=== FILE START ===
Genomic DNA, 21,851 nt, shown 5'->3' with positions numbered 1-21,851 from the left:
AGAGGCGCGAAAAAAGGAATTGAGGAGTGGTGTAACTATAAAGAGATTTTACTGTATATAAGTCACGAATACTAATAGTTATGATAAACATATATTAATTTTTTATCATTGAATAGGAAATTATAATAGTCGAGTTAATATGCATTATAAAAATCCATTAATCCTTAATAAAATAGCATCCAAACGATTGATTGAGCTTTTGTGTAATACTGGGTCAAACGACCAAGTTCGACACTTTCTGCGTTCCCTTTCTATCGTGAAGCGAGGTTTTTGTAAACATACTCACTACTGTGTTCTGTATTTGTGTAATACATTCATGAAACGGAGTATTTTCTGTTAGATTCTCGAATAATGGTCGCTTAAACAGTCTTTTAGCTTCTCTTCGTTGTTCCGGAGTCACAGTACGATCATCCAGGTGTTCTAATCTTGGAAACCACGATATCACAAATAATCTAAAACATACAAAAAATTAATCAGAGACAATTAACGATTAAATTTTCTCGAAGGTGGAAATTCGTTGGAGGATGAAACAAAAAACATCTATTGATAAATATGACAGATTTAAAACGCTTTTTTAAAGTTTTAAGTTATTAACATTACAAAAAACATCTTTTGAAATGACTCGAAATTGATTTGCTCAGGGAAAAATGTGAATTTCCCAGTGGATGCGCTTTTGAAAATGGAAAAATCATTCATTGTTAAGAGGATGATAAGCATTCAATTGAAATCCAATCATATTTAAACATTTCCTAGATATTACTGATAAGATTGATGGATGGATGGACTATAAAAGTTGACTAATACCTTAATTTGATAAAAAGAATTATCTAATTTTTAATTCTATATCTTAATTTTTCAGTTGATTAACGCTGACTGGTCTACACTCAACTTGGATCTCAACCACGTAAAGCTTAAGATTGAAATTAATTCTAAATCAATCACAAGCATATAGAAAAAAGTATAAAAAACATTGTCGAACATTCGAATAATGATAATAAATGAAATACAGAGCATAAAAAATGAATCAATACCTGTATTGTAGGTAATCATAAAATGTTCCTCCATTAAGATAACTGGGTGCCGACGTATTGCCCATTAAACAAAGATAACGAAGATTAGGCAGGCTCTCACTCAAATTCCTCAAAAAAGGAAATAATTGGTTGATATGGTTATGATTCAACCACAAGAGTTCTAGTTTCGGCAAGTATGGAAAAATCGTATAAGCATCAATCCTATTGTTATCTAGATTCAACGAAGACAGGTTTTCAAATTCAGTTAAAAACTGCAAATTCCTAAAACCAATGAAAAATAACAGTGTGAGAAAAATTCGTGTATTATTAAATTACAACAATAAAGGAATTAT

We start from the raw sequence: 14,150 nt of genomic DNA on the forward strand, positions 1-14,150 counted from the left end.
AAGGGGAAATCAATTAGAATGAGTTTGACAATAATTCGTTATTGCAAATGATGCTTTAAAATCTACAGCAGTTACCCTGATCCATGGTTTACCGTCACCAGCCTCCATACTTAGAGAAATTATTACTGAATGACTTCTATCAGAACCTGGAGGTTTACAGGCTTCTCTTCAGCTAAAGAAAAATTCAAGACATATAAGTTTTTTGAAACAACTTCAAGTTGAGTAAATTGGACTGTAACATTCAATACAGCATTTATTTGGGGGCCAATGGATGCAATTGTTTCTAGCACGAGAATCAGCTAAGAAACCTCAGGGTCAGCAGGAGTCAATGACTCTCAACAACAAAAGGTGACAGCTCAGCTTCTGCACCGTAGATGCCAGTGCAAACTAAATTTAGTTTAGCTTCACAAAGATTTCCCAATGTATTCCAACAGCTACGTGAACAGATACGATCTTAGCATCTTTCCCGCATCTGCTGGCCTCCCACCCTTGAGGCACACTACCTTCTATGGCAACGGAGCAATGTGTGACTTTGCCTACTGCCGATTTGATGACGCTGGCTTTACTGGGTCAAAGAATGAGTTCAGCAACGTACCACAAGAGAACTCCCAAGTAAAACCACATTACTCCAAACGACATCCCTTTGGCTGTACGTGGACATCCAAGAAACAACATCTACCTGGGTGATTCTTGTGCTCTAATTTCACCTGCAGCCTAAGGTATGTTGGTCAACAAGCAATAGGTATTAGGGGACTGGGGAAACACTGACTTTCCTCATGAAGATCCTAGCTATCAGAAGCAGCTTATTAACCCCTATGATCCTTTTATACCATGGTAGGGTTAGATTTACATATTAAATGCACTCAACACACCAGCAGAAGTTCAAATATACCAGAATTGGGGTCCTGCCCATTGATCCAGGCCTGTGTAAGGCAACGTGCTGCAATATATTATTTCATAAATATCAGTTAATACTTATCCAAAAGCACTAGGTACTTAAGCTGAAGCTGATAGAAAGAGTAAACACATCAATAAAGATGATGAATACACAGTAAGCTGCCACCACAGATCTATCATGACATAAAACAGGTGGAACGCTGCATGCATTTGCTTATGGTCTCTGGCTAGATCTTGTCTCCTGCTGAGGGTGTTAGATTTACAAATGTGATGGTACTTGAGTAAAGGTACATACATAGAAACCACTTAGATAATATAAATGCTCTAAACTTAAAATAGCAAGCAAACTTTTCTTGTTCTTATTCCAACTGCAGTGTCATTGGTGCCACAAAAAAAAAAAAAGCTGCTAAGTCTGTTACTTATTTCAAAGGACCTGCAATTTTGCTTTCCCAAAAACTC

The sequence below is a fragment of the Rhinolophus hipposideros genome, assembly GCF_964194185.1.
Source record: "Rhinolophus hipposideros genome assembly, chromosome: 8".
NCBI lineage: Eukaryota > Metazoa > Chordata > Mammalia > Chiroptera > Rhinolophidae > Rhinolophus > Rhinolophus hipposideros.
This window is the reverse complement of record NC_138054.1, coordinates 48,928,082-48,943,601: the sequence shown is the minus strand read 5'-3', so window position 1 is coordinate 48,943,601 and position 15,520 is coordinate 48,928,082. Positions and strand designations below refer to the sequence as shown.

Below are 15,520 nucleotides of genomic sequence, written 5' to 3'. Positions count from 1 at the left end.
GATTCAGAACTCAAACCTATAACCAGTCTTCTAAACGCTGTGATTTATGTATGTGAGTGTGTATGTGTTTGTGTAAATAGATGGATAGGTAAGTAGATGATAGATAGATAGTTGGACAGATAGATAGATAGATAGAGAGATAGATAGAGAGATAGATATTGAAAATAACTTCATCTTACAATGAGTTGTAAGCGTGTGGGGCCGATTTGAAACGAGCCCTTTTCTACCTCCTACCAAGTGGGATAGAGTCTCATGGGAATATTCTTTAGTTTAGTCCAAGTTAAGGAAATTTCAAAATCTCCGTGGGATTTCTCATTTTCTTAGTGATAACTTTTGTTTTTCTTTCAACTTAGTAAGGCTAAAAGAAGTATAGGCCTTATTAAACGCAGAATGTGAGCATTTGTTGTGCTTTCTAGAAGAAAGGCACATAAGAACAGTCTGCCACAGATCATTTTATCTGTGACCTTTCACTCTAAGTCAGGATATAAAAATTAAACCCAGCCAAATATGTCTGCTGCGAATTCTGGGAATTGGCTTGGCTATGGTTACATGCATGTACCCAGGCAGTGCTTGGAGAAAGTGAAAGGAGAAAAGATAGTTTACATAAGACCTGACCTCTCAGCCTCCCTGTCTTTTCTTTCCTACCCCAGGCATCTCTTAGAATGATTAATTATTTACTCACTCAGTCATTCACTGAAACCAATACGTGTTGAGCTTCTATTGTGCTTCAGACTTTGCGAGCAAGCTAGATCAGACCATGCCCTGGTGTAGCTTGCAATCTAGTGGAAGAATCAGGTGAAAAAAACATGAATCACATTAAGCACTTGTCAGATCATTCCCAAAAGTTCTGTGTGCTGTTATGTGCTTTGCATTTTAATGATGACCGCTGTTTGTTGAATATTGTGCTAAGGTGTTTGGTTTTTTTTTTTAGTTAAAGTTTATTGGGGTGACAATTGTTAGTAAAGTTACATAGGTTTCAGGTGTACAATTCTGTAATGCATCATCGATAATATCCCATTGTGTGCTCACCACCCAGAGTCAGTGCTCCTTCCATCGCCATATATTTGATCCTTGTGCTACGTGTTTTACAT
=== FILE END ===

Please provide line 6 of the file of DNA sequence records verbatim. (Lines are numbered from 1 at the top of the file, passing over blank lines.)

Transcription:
Source record: "Rhinolophus hipposideros genome assembly, chromosome: 8".